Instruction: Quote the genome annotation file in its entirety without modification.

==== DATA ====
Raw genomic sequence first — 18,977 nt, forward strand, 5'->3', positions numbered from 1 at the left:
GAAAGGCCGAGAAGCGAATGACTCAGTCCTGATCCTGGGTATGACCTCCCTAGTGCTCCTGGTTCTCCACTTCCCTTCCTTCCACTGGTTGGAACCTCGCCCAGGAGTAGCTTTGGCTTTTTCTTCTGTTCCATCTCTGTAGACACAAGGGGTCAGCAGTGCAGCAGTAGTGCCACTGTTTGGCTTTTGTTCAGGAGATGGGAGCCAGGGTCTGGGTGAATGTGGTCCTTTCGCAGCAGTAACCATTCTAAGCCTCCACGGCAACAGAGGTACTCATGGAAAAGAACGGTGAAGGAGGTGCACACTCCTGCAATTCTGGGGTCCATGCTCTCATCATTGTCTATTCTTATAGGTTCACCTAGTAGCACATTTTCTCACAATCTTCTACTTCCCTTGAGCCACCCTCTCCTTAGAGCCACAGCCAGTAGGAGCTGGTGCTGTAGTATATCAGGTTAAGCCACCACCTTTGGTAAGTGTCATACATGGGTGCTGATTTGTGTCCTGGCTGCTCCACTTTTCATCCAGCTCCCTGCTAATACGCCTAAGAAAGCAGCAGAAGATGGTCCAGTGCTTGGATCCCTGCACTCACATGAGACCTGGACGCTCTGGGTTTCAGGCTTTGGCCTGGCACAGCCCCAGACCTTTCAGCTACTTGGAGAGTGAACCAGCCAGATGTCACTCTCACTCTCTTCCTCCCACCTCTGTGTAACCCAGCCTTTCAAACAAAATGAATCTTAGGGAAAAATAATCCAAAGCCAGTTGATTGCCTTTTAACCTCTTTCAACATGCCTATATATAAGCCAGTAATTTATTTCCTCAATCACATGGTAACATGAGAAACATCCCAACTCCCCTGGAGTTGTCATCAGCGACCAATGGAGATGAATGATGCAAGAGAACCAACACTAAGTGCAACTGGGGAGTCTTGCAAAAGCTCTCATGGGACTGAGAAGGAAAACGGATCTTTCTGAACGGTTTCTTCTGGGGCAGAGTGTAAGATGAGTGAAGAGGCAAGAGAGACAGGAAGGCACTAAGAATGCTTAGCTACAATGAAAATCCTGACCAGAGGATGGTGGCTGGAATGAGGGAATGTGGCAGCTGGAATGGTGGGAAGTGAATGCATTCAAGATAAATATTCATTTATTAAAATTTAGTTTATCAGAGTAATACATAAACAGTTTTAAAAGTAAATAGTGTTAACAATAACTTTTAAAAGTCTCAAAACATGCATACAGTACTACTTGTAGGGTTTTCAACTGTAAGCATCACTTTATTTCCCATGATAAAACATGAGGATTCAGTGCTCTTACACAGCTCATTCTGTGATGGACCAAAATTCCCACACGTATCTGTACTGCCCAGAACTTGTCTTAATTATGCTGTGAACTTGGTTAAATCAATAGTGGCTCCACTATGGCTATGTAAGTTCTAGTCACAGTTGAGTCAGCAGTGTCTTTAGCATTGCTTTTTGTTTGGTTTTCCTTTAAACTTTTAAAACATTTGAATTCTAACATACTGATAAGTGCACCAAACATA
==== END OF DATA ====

Raw genomic sequence first — 18,977 nt, forward strand, 5'->3', positions numbered from 1 at the left:
GAAAGGCCGAGAAGCGAATGACTCAGTCCTGATCCTGGGTATGACCTCCCTAGTGCTCCTGGTTCTCCACTTCCCTTCCTTCCACTGGTTGGAACCTCGCCCAGGAGTAGCTTTGGCTTTTTCTTCTGTTCCATCTCTGTAGACACAAGGGGTCAGCAGTGCAGCAGTAGTGCCACTGTTTGGCTTTTGTTCAGGAGATGGGAGCCAGGGTCTGGGTGAATGTGGTCCTTTCGCAGCAGTAACCATTCTAAGCCTCCACGGCAACAGAGGTACTCATGGAAAAGAACGGTGAAGGAGGTGCACACTCCTGCAATTCTGGGGTCCATGCTCTCATCATTGTCTATTCTTATAGGTTCACCTAGTAGCACATTTTCTCACAATCTTCTACTTCCCTTGAGCCACCCTCTCCTTAGAGCCACAGCCAGTAGGAGCTGGTGCTGTAGTATATCAGGTTAAGCCACCACCTTTGGTAAGTGTCATACATGGGTGCTGATTTGTGTCCTGGCTGCTCCACTTTTCATCCAGCTCCCTGCTAATACGCCTAAGAAAGCAGCAGAAGATGGTCCAGTGCTTGGATCCCTGCACTCACATGAGACCTGGACGCTCTGGGTTTCAGGCTTTGGCCTGGCACAGCCCCAGACCTTTCAGCTACTTGGAGAGTGAACCAGCCAGATGTCACTCTCACTCTCTTCCTCCCACCTCTGTGTAACCCAGCCTTTCAAACAAAATGAATCTTAGGGAAAAATAATCCAAAGCCAGTTGATTGCCTTTTAACCTCTTTCAACATGCCTATATATAAGCCAGTAATTTATTTCCTCAATCACATGGTAACATGAGAAACATCCCAACTCCCCTGGAGTTGTCATCAGCGACCAATGGAGATGAATGATGCAAGAGAACCAACACTAAGTGCAACTGGGGAGTCTTGCAAAAGCTCTCATGGGACTGAGAAGGAAAACGGATCTTTCTGAACGGTTTCTTCTGGGGCAGAGTGTAAGATGAGTGAAGAGGCAAGAGAGACAGGAAGGCACTAAGAATGCTTAGCTACAATGAAAATCCTGACCAGAGGATGGTGGCTGGAATGAGGGAATGTGGCAGCTGGAATGGTGGGAAGTGAATGCATTCAAGATAAATATTCATTTATTAAAATTTAGTTTATCAGAGTAATACATAAACAGTTTTAAAAGTAAATAGTGTTAACAATAACTTTTAAAAGTCTCAAAACATGCATACAGTACTACTTGTAGGGTTTTCAACTGTAAGCATCACTTTATTTCCCATGATAAAACATGAGGATTCAGTGCTCTTACACAGCTCATTCTGTGATGGACCAAAATTCCCACACGTATCTGTACTGCCCAGAACTTGTCTTAATTATGCTGTGAACTTGGTTAAATCAATAGTGGCTCCACTATGGCTATGTAAGTTCTAGTCACAGTTGAGTCAGCAGTGTCTTTAGCATTGCTTTTTGTTTGGTTTTCCTTTAAACTTTTAAAACATTTGAATTCTAACATACTGATAAGTGCACCAAACATA